III. Modifying Exposure Dose Based on Thermal Properties

In integrated circuit manufacturing processes, resists and other radiation sensitive layers are exposed by using a lithography system including a radiation source that generates and transmits a dose of radiation towards the resist or radiation sensitive layer. The radiation sensitive layer is exposed and transformed by the radiation. For example, in the case of a positive resist, the radiation may chemically alter the resist so that exposed portions are more soluble in a given developer solution. As has been previously discussed, the resists may change. Also, the dose provided by the lithography system may change due to improper calibration, human error, or unexplained drift. Such variation is typically not desirable and may lead to varying extents of radiation sensitive layer transformation that may adversely affect both production yields and the quality and reliability of the manufactured integrated circuits.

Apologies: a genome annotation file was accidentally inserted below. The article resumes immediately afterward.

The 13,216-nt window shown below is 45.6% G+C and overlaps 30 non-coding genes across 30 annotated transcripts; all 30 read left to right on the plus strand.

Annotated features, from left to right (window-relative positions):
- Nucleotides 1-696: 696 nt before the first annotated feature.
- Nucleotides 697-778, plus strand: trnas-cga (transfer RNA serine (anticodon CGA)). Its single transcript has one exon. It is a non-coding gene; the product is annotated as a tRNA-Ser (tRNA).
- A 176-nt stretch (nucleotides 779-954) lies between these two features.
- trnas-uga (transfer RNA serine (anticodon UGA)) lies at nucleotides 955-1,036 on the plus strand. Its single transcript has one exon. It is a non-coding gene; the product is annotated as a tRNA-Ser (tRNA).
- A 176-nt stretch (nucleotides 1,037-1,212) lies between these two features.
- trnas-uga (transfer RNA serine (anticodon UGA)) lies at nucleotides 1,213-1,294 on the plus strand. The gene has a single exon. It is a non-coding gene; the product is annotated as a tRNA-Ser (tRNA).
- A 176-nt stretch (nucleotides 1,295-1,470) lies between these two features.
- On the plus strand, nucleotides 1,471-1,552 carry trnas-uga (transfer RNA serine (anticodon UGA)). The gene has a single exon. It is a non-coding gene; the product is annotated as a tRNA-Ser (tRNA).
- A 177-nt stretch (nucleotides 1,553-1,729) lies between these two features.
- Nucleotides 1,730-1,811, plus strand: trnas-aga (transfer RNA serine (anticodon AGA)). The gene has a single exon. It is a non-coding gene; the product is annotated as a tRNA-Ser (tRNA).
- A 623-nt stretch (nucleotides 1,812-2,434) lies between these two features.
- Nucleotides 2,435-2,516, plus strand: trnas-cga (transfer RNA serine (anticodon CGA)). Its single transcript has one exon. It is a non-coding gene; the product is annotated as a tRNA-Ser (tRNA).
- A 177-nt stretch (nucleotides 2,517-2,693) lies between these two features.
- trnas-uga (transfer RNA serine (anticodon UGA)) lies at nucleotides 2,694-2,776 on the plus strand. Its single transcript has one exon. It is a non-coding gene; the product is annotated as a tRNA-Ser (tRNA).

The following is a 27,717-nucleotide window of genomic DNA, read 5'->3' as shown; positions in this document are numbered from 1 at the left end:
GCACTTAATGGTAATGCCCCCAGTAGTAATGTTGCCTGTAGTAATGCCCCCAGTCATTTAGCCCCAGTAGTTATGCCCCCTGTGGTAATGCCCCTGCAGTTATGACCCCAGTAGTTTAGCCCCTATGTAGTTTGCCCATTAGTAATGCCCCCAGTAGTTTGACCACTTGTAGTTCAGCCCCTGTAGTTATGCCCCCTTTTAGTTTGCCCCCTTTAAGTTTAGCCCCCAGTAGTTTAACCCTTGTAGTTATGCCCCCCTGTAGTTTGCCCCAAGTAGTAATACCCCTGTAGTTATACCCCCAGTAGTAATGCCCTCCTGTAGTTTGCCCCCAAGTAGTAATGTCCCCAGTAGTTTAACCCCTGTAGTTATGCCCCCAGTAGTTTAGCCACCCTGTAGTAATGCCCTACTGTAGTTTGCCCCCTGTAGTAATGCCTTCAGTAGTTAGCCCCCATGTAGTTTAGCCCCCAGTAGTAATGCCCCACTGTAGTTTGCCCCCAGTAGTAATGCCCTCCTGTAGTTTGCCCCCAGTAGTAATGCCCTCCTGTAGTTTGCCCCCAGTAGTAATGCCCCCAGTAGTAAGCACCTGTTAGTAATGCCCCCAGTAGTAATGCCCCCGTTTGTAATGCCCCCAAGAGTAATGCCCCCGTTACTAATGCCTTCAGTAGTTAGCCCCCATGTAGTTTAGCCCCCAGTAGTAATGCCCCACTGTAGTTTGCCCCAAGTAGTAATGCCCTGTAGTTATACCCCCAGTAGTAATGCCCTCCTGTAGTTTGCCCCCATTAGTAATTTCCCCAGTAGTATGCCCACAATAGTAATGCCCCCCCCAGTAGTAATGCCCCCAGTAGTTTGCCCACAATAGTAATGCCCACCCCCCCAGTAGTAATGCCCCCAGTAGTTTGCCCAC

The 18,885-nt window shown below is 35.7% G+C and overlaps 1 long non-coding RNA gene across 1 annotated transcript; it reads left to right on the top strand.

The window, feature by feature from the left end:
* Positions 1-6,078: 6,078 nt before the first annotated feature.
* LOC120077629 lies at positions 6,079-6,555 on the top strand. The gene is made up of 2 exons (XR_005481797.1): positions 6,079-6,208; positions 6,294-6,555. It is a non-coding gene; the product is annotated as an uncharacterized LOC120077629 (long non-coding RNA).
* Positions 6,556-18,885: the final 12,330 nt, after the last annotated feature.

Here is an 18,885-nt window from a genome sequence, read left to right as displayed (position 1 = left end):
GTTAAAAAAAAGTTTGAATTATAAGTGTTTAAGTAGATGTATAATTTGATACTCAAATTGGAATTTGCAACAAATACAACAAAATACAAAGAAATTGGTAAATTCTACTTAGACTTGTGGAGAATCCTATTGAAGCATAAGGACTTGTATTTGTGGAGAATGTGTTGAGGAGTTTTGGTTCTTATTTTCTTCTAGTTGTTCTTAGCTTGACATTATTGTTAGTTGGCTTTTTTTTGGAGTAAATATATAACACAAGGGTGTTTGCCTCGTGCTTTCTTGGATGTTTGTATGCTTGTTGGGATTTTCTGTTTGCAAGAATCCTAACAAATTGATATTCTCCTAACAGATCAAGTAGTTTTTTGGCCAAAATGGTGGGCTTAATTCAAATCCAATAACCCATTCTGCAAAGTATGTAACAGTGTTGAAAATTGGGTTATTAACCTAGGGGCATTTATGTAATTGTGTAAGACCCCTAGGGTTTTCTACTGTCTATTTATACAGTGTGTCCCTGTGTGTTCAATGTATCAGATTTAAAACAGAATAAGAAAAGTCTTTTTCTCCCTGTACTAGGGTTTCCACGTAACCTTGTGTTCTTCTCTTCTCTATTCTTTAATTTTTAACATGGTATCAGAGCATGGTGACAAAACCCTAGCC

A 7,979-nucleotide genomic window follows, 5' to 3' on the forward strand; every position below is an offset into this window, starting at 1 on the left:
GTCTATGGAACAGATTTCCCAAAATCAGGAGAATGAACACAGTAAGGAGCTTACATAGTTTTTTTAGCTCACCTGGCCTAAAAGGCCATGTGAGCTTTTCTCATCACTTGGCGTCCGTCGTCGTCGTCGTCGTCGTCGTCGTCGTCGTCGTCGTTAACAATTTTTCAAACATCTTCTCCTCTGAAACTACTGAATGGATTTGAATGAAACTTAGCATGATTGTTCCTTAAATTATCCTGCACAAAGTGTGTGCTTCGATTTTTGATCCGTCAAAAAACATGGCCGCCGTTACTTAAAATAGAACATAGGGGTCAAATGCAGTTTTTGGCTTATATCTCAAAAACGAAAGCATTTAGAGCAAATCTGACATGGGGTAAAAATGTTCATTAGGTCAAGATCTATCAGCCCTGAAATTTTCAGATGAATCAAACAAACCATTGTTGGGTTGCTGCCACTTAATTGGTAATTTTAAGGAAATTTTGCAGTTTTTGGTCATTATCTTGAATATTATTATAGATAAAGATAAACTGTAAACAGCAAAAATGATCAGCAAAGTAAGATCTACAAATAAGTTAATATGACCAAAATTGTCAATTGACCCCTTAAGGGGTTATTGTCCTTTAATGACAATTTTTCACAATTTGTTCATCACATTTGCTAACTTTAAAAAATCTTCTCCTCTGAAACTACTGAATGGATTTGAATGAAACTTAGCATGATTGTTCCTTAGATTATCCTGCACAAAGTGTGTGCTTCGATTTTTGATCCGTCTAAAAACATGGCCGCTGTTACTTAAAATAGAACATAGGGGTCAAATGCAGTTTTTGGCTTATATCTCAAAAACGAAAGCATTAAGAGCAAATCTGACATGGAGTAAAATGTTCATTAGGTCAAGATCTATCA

The present inventors have discovered systems and methods for adjusting a radiation dose provided by a lithography system based on heat capacities or other thermal properties determined as described elsewhere herein. As an example, doses may be increased or decreased by respectively increasing or decreasing the time of exposure provided by a lithography system until the resists obtain a desired predetermined heat capacity. This may be used during development of a lithography process in order to obtain a particular dose that is desirable for a resist and with quality control to maintain a desired resist transformation while unexposed resist properties and transformation properties may potentially change.